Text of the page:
Nampol Inspector-General, Sebastian Ndeitunga dismissed claims the Namibian police “did dirty work” for Ramaphosa as alleged.
Ramaphosa has come under fire for the February 2020 robbery since the crime was not reported to the South African Police Service (Saps).
The president denied criminal conduct on his part, saying the alleged millions of US dollars – which were said to be found in couches and mattresses – were not the proceeds of crime, but from the sale of game.
‘Ramaphosa sought assistance’
In his initial statement to the police, Fraser claimed the suspects who broke into the president’s property were subsequently kidnapped, interrogated, and paid off to keep silent as a cover-up for the robbery.
But Ndeitunga on Thursday denied these allegations.
“As a custodian of law and order, we vehemently refute allegations in the media that, and I quote, ‘the Namibian Police Force did dirty work for President Ramapbosa’.
“Furthermore, we refute allegations of torture and or abduction of the suspect, Mr lmanuwela David, and that currently there is a joint investigation underway between the Namibian Police Force and the South African Police Service,” he said in a 3-page statement.
The Nampol Inspector-General explained that David, who was found in possession of some US dollars notes among other things, was arrested after entering Namibia illegally in June 2020, therefore, contravening the country’s Immigration Act.
It was also alleged by Fraser that Ramaphosa “sought assistance” from Namibian President Hage Geingob in apprehending a suspect – who is said to be David – connected to the robbery.
The Namibian presidency has since denied the allegations against Geingob, saying there was “absolutely no truth” that he “inappropriately used his office to assist” Ramaphosa.
The presidency said the details regarding the suspect’s arrest on 14 June were matters of public record, adding the suspect returned to South Africa in November 2020 after paying a fine for unlawfully entering Namibia.
‘No man’s land’ meeting
Ndeitunga echoed the same statements on the suspect’s arrest but revealed that Namibian police met with South African authorities at “no man’s land” on 19 June.
“It is worth noting that indeed the two police authorities met at what is termed no man’s land near Noordoewer, Karas region to share operational information pertaining to Mr lmanuwela David and other Namibian nationals suspected to have stolen money in South Africa and fled to Namibia,” the Nampol Inspector-General said.
He said it was resolved that the two police authorities would investigate the matter within their jurisdiction.
Fraser also alleged in his statement to the police that when Ramaphosa asked Geingob to help find the suspects, this resulted in Presidential Protective Unit head Major-General Wally Rhoode entering and exiting Namibia using unofficial channels.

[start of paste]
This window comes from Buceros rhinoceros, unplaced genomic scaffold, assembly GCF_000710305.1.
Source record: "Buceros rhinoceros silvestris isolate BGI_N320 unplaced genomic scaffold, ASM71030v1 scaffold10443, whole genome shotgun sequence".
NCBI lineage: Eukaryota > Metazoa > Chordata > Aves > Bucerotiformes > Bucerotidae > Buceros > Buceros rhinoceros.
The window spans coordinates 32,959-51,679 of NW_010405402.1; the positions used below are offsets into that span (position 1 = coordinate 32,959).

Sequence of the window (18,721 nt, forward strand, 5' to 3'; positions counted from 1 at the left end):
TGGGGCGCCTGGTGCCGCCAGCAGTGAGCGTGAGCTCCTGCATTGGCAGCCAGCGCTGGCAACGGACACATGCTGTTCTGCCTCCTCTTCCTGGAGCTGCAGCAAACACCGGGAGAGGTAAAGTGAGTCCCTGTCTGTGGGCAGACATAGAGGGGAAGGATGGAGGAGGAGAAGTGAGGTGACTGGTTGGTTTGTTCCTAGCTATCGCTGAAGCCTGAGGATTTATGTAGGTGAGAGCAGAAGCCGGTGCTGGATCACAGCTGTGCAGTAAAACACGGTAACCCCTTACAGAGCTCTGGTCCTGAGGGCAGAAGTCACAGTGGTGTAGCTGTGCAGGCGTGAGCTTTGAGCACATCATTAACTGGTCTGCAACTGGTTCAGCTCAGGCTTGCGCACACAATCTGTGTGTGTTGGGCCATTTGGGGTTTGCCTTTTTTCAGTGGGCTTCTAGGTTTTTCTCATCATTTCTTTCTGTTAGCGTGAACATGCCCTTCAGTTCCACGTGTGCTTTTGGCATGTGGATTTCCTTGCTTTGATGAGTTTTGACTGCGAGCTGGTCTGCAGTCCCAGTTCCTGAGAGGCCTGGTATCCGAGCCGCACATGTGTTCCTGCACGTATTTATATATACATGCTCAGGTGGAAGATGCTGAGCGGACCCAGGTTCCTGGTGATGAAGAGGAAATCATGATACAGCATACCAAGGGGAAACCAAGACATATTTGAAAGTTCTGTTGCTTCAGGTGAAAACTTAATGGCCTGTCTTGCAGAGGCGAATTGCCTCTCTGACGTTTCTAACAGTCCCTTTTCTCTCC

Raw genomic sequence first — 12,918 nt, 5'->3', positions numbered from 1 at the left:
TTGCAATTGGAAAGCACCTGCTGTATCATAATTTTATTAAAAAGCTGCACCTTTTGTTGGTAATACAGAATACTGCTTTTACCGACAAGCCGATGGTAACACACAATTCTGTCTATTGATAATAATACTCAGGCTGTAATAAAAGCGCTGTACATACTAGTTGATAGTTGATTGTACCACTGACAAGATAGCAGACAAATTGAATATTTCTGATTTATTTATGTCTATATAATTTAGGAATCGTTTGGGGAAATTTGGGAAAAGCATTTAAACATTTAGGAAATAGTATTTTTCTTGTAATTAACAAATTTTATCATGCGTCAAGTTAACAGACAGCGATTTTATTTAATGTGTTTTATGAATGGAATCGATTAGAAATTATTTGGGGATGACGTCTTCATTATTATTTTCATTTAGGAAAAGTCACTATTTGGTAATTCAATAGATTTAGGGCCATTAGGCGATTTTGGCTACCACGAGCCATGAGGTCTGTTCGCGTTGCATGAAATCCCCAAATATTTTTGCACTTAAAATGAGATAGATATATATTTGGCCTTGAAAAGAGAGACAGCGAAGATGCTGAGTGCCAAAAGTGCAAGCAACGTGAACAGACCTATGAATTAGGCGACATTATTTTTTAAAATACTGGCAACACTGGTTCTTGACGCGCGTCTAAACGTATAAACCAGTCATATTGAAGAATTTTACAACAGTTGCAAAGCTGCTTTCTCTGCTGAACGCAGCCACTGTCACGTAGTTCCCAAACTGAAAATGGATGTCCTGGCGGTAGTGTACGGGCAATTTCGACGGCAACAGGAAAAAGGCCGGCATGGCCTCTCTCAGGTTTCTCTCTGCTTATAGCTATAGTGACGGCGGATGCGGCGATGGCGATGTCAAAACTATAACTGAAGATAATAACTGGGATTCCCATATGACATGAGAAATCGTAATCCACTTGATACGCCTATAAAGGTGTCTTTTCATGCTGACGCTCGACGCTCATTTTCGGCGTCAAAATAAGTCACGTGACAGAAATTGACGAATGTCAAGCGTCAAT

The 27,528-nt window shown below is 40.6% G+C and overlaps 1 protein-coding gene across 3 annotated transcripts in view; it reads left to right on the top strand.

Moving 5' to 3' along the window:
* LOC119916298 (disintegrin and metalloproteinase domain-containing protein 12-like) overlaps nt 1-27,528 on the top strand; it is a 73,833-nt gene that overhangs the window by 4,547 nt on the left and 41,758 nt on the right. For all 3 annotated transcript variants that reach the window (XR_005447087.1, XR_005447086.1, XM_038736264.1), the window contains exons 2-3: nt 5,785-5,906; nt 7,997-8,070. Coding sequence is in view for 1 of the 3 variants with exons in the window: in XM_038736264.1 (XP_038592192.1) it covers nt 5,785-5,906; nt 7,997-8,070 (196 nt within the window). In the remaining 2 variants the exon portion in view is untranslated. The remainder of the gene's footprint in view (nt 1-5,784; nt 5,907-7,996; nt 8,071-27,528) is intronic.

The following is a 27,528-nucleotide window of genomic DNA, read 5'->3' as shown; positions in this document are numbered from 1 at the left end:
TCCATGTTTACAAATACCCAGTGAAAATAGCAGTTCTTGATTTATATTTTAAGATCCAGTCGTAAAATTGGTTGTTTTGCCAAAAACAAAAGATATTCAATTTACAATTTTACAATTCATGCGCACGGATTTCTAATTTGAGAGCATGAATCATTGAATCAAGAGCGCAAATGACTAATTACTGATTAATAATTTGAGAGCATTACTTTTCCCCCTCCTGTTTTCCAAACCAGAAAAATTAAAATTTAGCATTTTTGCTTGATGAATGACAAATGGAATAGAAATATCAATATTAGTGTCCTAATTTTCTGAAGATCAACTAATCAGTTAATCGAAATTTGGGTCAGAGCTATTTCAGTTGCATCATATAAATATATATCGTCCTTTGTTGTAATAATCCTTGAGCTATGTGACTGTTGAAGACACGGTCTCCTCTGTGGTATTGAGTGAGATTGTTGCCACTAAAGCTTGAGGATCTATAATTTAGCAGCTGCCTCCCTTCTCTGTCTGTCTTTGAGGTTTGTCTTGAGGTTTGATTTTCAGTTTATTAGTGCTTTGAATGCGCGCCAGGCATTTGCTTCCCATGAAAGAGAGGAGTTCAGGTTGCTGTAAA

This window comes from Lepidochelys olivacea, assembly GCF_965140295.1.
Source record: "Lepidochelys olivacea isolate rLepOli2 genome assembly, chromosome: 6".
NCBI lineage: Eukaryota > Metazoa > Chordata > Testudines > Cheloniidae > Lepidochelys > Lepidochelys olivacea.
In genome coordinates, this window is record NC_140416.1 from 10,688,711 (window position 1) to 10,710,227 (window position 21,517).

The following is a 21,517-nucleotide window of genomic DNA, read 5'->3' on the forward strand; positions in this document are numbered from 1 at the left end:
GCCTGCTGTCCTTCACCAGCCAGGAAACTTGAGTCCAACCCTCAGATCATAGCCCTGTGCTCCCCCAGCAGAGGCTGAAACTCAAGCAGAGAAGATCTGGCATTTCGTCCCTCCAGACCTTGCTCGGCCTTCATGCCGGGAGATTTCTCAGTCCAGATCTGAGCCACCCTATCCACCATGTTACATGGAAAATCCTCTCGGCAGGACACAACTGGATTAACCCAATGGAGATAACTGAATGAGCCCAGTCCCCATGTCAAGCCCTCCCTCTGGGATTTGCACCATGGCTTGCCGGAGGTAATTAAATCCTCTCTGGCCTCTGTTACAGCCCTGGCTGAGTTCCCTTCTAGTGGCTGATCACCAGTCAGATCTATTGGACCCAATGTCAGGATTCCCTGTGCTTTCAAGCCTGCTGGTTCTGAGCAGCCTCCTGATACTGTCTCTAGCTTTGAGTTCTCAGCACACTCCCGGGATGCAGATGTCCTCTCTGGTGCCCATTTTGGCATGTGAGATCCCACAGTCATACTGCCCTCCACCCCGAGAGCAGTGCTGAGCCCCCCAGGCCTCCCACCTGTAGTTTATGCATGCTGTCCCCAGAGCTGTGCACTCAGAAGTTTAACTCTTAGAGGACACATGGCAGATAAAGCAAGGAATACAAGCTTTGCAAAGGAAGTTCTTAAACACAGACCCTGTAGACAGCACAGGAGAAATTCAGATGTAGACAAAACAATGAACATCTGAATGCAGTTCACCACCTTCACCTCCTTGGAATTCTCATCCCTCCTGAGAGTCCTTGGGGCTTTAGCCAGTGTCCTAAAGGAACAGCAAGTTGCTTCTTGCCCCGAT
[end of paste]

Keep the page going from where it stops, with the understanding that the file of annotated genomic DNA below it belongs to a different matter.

Meanwhile, Ndeitunga further revealed that Nampol received no response from the South African government after attempting to find out certain information in relation to the robbery.
“The Namibian police had identified individuals, bank accounts and various properties including lodges, houses and vehicles suspected to have been bought with the proceeds of crime and consulted the Office of the Prosecutor-General to consider a preservation order of the assets.
“A preservation order was issued and a formal request was made through the Ministry of Justice to South Africa to confirm whether or not a crime was registered in South Africa.
“However, no response was received from South African authorities, resulting in the cancellation of the preservation order and release of assets,” the Nampol Inspector-General explained.
Leaked police report
A leaked Namibian police report revealed that Ramaphosa and Geingob were in contact with each other after the robbery took place.
The June 2020 report – compiled by Namibia’s former head of the police’s criminal investigations directorate, commissioner Nelius Becker – states both presidents knew about the robbery and were in talks, according to The Nambian.
“Due to the sensitivity of the matter and the envisaged fallout it will create in South Africa they requested that the matter is handled with discretion. Discussions are allegedly ongoing between the countries’ two presidents,” the document reads.
The report, The Nambian said, also confirmed the “no-man’s land” meeting at the Ariamsvlei border post.
“The South African representative allegedly confirmed that Imanuwela David was the mastermind behind the burglary and supplied some names and photographs of his co-accused,” the report further states.